Two of the biggest health care lawsuits to dominated headlines in 2018 are spinning their wheels as they roll into 2019. Challenges to the latest Affordable Care Act ruling, as well as the class-action suit filed by affected cities and counties across the country against opioid manufacturer are in limbo during the government shutdown.
The Hill reports that the Department of Justice has requested that a federal judge pause all briefings that are connected with a motion filed by House Democrats to intervene as a defendant in a lawsuit led by 20 GOP state attorneys general against the ACA. DOJ attorneys say that they “cannot complete their work properly due to the government shutdown,” according to The Hill.
The government opposes the motion, which was undertaken by Democratic state attorneys general since the Trump administration has taken the position of not defending the ACA. While the government’s response to the motion, along with other parties’ responses, is due on January 24, that is not likely to happen since DOJ attorneys aren’t allowed to work during the shutdown.
And that’s not the only court action on hold thanks to the battle over the Great Wall that has shut down parts of the federal government. The lawsuit filed against companies tied to opioids, which is being overseen by a federal judge in Cleveland, is also shelved for the nonce in the wake of a December 26 order issued by the district court saying that any civil cases involving the DOJ would be put on hold for two weeks.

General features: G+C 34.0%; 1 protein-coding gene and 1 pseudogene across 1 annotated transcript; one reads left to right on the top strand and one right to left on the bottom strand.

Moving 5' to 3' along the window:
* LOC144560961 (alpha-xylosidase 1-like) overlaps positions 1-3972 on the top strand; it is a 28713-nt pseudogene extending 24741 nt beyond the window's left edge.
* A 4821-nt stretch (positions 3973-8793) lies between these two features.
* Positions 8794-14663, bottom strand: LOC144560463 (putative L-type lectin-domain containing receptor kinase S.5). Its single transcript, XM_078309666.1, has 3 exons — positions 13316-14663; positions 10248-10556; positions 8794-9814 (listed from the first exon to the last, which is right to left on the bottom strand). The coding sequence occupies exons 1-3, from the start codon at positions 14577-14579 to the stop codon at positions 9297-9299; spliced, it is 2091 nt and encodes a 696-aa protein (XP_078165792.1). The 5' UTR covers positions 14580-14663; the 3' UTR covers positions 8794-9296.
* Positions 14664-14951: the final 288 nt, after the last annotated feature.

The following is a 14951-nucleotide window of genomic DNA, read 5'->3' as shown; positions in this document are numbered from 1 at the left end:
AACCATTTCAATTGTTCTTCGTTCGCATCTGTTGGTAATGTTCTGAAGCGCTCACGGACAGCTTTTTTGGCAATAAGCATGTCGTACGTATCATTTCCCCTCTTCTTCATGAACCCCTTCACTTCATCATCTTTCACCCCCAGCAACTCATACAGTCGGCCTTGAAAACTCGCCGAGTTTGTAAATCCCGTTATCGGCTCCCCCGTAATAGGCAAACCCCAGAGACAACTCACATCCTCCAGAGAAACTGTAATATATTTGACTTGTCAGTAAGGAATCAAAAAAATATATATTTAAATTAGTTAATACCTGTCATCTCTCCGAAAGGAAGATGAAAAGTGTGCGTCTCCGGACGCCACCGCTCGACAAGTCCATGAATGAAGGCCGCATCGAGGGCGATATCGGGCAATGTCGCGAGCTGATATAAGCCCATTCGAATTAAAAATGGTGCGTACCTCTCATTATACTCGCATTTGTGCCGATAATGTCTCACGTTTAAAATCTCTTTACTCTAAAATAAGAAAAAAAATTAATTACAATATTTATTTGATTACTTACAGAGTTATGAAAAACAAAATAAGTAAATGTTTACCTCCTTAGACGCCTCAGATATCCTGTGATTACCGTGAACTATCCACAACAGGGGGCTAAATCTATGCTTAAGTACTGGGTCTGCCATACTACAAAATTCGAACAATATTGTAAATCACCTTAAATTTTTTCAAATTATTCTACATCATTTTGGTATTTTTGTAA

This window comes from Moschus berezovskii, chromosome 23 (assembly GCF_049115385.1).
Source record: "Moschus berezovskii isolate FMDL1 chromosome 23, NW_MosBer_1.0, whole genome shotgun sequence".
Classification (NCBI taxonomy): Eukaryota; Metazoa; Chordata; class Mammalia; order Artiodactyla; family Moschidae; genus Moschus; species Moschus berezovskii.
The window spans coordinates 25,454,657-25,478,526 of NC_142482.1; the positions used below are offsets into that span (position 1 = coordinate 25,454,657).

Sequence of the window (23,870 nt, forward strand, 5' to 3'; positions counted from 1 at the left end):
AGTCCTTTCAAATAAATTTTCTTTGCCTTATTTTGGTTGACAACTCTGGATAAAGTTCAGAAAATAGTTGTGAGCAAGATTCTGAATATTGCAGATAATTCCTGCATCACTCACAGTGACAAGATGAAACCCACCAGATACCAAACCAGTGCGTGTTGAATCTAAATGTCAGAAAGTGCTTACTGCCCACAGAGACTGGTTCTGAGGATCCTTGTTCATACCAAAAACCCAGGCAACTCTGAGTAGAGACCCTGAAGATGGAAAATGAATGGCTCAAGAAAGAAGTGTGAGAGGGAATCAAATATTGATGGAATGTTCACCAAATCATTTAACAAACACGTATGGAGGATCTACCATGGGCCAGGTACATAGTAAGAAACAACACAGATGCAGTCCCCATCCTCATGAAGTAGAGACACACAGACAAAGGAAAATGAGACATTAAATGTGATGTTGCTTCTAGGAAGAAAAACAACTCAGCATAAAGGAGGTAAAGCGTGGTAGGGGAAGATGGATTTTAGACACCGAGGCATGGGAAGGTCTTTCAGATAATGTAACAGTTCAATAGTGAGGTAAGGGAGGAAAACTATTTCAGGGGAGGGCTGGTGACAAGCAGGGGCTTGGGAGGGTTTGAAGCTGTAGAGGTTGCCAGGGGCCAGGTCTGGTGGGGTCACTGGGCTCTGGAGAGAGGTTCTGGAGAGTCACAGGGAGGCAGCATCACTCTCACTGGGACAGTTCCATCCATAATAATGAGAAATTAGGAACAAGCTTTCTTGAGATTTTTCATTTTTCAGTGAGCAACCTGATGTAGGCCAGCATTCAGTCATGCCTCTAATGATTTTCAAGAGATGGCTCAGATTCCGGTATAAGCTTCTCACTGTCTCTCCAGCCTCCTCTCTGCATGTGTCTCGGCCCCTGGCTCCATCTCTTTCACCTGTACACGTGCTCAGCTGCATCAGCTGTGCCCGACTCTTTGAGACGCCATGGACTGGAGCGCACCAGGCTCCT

Cleveland.com reports that about 20 civil attorneys who defend the federal government from lawsuits were furloughed as a result of the shutdown, along with a number of support staff for the civil attorneys. As a result, Chief U.S. District Judge Patricia Gaughan issued an order Dec. 26 halting litigation for civil cases involving the United States, but has already said she would have to extend that order should the shutdown drag on.
Trump is holding out for $5.7 billion for a wall on the U.S./Mexico border, which polls show is unwanted by the American people. Democrats now in control of the House of Representatives have said they will not provide any money for a wall, which Democrats have termed “medieval.” And Sen. Mitch McConnell, R-Kentucky, has said he won’t bring any proposal to a vote unless the president will sign it, thus eliminating the potential for bills to reopen the government, already passed in the Democratic House, to be passed over a Trump veto.